Everyone loves multipurpose products. Swiss-army knives. A splitting maul that’s half sledgehammer, half axe. A wine bottle that doubles as a glass when you drink out of it. Not only do multipurpose products give you more bang for your buck, but they make life undeniably easy.

That’s exactly what a content delivery network does for website owners. With one solution, websites can reap a number of bigtime benefits and have four significant issues completely taken care of.

Website Issue #1: Slow Page Load Time

A content delivery network or CDN is a network of data centers located all over the globe. Perhaps unsurprisingly, the point of a CDN is to deliver a website’s content to users as quickly and efficiently as possible, improving page load time and overall website performance.

When users go to a website using a CDN, they are automatically redirected to the data center closest to them, reducing the physical distance requested data has to travel and reducing the time it takes for the requested page to load as a result. This has a major impact on how quickly pages load. The other main component of a CDN when it comes to page load time is the proxy cache server in every data center which stores a website’s cacheable content – both static and dynamic – and eliminating the need for lengthy trips to the origin server in order to fetch this content.

A content delivery network also speeds up page load time with content optimization that includes stripping unnecessary characters from the source code and compressing image files as well as HTML, JavaScript and CSS. Using a leading CDN, websites experience, on average, a 50% increase in speed.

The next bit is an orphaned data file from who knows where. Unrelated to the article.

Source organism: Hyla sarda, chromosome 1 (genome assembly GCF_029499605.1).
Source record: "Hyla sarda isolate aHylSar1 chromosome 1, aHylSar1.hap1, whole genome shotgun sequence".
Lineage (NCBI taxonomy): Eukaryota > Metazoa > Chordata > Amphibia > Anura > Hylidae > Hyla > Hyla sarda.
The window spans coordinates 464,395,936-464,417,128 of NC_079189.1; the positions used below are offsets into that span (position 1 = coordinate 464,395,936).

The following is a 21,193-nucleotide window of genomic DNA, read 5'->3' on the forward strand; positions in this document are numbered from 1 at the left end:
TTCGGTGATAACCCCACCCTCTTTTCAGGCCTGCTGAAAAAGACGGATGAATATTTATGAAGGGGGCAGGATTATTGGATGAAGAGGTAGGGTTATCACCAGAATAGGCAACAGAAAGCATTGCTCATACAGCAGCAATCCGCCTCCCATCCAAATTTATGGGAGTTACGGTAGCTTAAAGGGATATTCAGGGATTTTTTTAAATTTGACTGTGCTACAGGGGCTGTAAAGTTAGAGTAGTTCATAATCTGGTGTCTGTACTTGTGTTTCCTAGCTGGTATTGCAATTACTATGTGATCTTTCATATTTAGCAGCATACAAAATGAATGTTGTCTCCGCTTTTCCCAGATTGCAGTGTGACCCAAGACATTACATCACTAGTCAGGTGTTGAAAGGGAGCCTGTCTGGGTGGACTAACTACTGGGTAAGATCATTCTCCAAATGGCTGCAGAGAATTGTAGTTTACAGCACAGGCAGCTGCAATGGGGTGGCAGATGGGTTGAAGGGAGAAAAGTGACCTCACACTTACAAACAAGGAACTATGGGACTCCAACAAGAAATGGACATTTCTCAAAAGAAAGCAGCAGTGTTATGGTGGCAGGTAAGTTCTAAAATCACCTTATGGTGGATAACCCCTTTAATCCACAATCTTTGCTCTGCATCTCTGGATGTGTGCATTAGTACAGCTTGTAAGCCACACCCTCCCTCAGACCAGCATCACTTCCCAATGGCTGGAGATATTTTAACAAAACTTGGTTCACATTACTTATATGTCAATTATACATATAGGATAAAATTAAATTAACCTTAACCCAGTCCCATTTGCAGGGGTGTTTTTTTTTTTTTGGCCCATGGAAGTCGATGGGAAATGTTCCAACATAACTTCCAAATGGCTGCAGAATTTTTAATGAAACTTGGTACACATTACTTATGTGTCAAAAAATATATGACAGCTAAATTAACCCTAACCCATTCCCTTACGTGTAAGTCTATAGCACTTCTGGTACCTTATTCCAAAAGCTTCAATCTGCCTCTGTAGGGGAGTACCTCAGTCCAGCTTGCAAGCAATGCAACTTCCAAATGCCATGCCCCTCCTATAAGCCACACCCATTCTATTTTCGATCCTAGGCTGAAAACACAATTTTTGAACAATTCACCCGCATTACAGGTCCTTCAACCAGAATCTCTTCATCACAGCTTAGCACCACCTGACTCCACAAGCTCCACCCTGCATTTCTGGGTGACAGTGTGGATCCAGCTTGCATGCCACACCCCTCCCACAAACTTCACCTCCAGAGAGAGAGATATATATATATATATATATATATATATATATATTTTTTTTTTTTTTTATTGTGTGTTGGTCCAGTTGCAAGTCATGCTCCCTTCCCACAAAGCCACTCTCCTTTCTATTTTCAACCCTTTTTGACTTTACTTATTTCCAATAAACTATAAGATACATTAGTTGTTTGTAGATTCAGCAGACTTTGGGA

Website Issue #2: Struggling With Traffic Bursts

Many websites experience natural bursts of traffic. They can be due to anticipated product releases, noteworthy reviews, or links posted on social media or popular platforms like Reddit, among others. For any website, these bursts of traffic are more than welcome. Unless, of course, the server can’t handle them and buckles under the strain, resulting in a slow website or one that’s offline altogether.

A CDN is a multi-server environment that provides built-in load balancing, keeping any one server from becoming overwhelmed in the face of these influxes and providing excellent website performance for all users. However, it’s also worth noting that not all bursts of traffic are created equal. DDoS attacks cause immense bursts of malicious traffic, and the built-in load balancing can help deal with this. Leading CDNs also provide additional DDoS protection, ensuring the site is protected against even large and complex attacks.

Website Issue #3: Big Bandwidth Bills

A CDN reduces the burden on a website’s hosting system and its bandwidth usage through the cached content delivery, reducing how many requests the hosting system has to handle, as well as compression of image files and other content files, the stripping of unnecessary characters from source code, and through the efficient management of multimedia resources.  Leading CDNs have been shown to significantly reduce a website’s bandwidth bills.

Website Issue #4: Outdated Protocols

HTTP/2 is a major revision to HTTP/1.1, and it’s also a major improvement, offering faster loading for websites as well as better resource management and improved security among other advantages. Similarly, IPv6 offers important advantages over IPv4, including improved security, more efficient routing and packet processing, IP multicasting and simplified network configuration.

The major disadvantage of both these new protocols? Updating to them, a treacherous and messy process for those who aren’t well-versed in the transition. Leading CDNs take the headache out of it by automatically enabling support for HTTP/2 and IPv6, providing all the benefits without requiring any upgrade to the origin infrastructure.

The Swiss-Army Knife of Website Solutions

A content delivery network is an all-in-one that website owners increasingly can’t go without, an easy way to improve website performance, increase website availability even in the face of traffic bursts, reduce bandwidth bills, and equip websites with the latest protocols. A CDN may not be a wine bottle/wine glass, but truly, what is?